NAPLES, Italy – The only battle worthy of a religious believer is the battle against his or her own passions and prejudices, said Orthodox Ecumenical Patriarch Bartholomew of Constantinople.
“Because violence is an anti-value, it cannot be used to defend values,” the spiritual leader of the world’s Orthodox Christians said Oct. 21 at the opening of an interreligious meeting for dialogue and peace in Naples.
The meeting was sponsored by the Rome-based Community of Sant’Egidio and brought together more than 300 Christians, Muslims, Jews, Sikhs, Buddhists and followers of other religions.
Pope Benedict XVI, who was making a pastoral visit to the Archdiocese of Naples, greeted the religious leaders before the meeting began and shared lunch with them.
The pope had encouraged the religious leaders, telling them that violence and evil can never be justified in the name of God.
But at the formal opening of the interreligious meeting, Patriarch Bartholomew said it is obvious that religious differences easily can be turned into motives for war and hatred.
If cultural and racial differences are easy to exploit, he said, religious differences are potentially even more dangerous since religions are “characterized by an absolutism that is difficult to bend” and by a belief that God has given them the truth.
“So even in the field of religions one observes a growing sensitivity (to differences) that sometimes can transform into extremism and violence,” the patriarch said.
But, he said, “war in the name of religion is war against religion.”
The aim of religion must be union with God and with one’s neighbors, he said. A religion that lives in fear of what is different is not worthy of the name, he said.
“Violence will cease when each of us cultivates a holy and blessed vendetta against ourselves and our own passions,” and focuses instead on serving and loving God, he said.
Israel’s chief Ashkenazi rabbi, Yona Metzger, told participants that he had been seated at the pope’s table at lunch along with an Orthodox leader from Lebanon who expressed concern about the future of his country because of religious extremism.
“I told him I think we are in the same situation,” he said. “We must say something against those who carry the banner of religion, but sow terror. If we do not speak, we are accomplices.”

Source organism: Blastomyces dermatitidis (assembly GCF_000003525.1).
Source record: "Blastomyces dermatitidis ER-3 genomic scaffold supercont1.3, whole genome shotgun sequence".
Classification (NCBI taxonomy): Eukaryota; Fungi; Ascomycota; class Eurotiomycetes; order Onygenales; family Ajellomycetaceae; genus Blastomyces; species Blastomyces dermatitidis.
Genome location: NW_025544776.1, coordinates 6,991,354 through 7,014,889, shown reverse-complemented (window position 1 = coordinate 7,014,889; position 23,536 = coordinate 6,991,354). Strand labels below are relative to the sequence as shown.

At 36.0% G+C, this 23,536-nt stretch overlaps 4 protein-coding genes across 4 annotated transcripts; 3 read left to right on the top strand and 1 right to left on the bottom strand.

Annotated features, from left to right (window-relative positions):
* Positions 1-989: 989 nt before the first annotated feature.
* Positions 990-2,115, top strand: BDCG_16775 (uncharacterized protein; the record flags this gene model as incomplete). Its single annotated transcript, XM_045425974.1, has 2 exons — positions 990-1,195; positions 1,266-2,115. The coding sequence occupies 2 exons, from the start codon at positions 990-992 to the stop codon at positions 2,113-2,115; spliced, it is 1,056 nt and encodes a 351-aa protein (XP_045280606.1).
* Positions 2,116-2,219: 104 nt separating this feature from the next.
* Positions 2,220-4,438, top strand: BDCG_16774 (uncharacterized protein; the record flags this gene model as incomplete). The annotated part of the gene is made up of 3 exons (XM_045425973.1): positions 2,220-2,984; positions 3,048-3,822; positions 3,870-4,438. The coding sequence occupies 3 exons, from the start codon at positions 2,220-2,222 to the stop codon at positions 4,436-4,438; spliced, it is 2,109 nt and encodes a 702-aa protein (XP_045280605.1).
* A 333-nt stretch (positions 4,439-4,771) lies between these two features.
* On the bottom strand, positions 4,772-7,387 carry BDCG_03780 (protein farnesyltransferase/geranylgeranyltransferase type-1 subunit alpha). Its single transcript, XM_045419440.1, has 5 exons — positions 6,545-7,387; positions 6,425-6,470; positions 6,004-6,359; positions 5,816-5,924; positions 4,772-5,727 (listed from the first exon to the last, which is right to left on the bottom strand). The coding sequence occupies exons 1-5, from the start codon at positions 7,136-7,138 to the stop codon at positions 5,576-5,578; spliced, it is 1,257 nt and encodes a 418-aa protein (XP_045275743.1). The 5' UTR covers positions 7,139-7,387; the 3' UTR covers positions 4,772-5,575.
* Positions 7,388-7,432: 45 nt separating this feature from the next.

Rabbi Metzger called on the religious leaders present to denounce Iranian President Mahmoud Ahmadinejad and his past remarks about destroying Israel.
As he has done in the past, Rabbi Metzger also told participants it was time to “establish the ‘United Nations of Religions,’ which would be a mediator between religions.”
“If we sit together around a table, we will come to know each other and, certainly, people will be surprised to hear new things, new approaches, and certainly we would be able to find effective solutions” to tensions, he said.
Ezzedine Ibrahim, a Muslim scholar from the United Arab Emirates, spoke after the rabbi and said he, too, had been at the head table with the pope, and he felt that it was not appropriate to discuss the behavior of specific national leaders at a conference dedicated to promoting peace and dialogue.
“We Muslims,” he said, “confirm – anew and repeatedly – that we are wholeheartedly for peace with the world religions, nations, races and cultures.”
“All religions should respect one another and refrain from (making) unjustified accusations and ridiculous comments” about each other, Ibrahim said.
Asked if there had been tension at the pope’s luncheon table, the Muslim scholar told Catholic News Service Oct. 22, “There was.”
Rabbi Metzger “said a few things – I did not start it – and the cardinal of Naples (Cardinal Crescenzio Sepe) said the questions cannot be resolved in the time we have for lunch so it is better to focus on peace,” Ibrahim noted.
“I got the feeling that a conversation of that kind was not welcome at the pope’s table and the cardinal was very wise” to ask the other guests to change the subject, he said.
Ibrahim, Cardinal Sepe and Anglican Archbishop Rowan Williams of Canterbury all told reporters they did not think the pope heard the discussion since there were 10 people at the table and several conversations were going on simultaneously.